Big dreams come in two sizes: attainable, and out of reach. In my experience, there isn’t much in the way of a middle ground. After spending minutes considering what the happy medium could potentially exist as (“close but no cigar,” “just shy of paradise,” “grasping at straws and maybe successfully grabbing one”), I abandoned that particular endeavor. The big, scary, thrilling dreams are too important, too significant to live a maybe-so existence in our brains.
We all hope the majority of big dreams are attainable. They may seem a little farfetched, but you can imagine a scenario in which that dream came true, and that scenario doesn’t seem entirely impossible. Getting a job in your field, graduating college, falling in love, making enough money to have consistent disposable income, having a compatible group of friends, being a stellar DM–these are all examples of attainable big dreams. While some may seem bigger than others, especially depending on your own life and goals, they are all mostly reachable in one way or another.
Excitement and hope for Camp NaNoWriMo 2015 once filled my soul, but have now dissipated and left a hollow shell of a writer. Last year, I was a complete failure. I could barely get a few words on the page for an entire month, and that is just embarrassing. What’s worse is that I had a head start then, just as I do now. Before Camp started in 2014, I counted around 8,000 words on the page. That right there is a decent head start.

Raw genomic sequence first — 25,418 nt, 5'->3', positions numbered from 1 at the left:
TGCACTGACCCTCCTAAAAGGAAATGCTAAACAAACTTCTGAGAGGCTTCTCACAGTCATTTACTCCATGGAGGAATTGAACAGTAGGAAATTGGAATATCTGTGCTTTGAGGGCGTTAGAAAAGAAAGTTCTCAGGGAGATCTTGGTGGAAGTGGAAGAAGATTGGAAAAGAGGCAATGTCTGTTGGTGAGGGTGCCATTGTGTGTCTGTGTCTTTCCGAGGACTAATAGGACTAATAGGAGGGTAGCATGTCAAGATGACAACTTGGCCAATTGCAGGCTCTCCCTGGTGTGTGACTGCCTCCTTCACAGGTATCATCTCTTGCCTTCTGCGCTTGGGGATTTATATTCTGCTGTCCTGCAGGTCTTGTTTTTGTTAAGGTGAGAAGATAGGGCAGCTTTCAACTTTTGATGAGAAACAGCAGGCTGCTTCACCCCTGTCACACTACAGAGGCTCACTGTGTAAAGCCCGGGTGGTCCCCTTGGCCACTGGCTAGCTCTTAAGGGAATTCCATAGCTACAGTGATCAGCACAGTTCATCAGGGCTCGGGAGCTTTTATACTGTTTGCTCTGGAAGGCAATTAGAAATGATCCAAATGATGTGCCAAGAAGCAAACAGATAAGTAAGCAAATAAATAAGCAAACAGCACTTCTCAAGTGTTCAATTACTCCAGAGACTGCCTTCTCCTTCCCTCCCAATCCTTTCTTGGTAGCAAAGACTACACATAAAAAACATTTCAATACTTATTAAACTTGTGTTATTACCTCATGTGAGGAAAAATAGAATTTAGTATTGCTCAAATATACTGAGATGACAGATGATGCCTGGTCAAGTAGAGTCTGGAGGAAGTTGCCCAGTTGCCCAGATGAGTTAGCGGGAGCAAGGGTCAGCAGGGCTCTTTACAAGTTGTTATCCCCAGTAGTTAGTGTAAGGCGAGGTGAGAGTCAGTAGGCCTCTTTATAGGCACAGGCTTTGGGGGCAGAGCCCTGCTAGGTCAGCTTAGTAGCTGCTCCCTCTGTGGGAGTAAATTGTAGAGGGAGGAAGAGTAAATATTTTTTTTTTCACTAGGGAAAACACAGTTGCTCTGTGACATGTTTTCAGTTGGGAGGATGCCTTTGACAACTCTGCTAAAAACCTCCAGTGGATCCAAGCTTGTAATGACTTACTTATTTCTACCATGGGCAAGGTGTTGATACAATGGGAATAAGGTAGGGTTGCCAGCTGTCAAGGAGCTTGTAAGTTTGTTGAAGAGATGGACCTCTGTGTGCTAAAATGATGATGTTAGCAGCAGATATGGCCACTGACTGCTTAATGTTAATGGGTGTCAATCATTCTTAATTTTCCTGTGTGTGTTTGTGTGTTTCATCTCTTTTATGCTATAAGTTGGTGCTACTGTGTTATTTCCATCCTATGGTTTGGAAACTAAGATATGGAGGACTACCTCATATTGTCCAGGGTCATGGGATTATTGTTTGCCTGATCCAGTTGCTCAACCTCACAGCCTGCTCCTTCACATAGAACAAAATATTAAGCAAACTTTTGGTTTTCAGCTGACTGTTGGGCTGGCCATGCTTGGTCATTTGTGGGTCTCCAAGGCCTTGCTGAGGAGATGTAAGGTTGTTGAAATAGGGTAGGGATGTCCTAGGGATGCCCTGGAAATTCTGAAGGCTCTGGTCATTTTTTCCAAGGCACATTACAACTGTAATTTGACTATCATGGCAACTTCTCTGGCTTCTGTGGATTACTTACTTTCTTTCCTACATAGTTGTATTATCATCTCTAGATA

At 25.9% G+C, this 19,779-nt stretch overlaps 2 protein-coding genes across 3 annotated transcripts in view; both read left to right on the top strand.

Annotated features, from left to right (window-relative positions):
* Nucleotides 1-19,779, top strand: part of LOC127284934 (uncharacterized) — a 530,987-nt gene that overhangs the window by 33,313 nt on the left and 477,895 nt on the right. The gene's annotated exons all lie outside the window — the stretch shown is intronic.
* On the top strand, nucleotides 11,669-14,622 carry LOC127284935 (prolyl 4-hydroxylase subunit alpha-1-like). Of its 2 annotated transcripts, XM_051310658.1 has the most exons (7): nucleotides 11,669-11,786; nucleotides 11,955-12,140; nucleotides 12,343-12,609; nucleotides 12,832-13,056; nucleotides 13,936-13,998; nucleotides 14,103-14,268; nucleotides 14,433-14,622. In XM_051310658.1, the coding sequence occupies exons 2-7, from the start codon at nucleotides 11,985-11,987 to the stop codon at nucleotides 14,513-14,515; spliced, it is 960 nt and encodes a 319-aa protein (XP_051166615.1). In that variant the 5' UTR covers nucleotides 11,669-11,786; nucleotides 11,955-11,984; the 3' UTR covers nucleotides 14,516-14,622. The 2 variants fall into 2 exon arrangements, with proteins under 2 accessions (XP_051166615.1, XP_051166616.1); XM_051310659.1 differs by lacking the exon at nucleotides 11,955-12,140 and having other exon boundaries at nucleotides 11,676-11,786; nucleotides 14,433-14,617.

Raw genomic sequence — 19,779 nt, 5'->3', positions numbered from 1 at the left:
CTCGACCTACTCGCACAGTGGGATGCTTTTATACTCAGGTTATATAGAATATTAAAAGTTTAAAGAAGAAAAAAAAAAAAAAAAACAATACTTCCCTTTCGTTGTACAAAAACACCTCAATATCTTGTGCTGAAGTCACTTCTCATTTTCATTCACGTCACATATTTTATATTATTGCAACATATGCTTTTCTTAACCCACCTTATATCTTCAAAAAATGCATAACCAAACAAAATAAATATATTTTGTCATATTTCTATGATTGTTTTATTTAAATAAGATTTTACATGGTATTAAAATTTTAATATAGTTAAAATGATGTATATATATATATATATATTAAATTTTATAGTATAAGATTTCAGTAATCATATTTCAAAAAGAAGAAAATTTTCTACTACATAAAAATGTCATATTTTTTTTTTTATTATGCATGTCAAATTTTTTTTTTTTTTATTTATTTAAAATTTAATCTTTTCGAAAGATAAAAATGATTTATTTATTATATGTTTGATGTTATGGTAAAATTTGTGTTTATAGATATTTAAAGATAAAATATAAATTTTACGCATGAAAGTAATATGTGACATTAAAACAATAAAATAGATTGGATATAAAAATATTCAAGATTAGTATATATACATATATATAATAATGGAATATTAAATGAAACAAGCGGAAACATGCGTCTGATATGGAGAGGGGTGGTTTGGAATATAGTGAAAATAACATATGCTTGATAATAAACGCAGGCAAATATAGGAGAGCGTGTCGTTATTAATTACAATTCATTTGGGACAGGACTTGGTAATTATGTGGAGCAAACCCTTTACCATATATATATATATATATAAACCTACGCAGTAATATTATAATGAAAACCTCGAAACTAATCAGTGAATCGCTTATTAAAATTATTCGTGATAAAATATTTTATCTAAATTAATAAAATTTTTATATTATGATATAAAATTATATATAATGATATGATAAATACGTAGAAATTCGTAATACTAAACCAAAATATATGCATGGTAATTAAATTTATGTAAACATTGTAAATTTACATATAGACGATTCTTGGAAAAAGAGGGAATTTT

This year, for the exact same “manuscript” (I can’t even use that word in reference to myself without rolling my eyes), I’d written nearly 10,000 words before Camp day. It is day eight, and I’ve written a total of 1,850 additional words. For those of you playing at home, that is not a large amount of words. In fact, many people may correctly say it is a pitiful amount of words, especially considering my target word count… which I am not even going to mention, because at this point it’s laughable.
Let’s start off with declarative statements. I am a gamer girl. I like video games. I have many feelings about games and how they relate to me.
There is a definition of gamer girls: Girl gamers are those who identify as girls/female and play video games. That feels pretty straightforward, and there isn’t a lot of room for interpretation. And yet, it doesn’t feel complete–at least, not when I think of myself as a gamer girl. As much as I want the definition to be clean, cut and dry, black and white… it doesn’t feel complete when I apply it to myself. There are hidden–and not-so-hidden–complexities revolving around the “Gamer Girl” label, and I know I can’t (and do not want to) speak for everyone, but I’m attempting to break it down for myself. There’s a lot to cover in this topic, so it’s going to be a series I semi-regularly add to. The first installment:
I’m a Gamer Girl Who Wins
I have never been particularly fantastic at introductions. When I was a Brownie in Girl Scouts, the endless get-to-know-you games we’d play whenever anyone new joined the troop were enough to make my poor seven-year-old self nearly pass out from anxiety.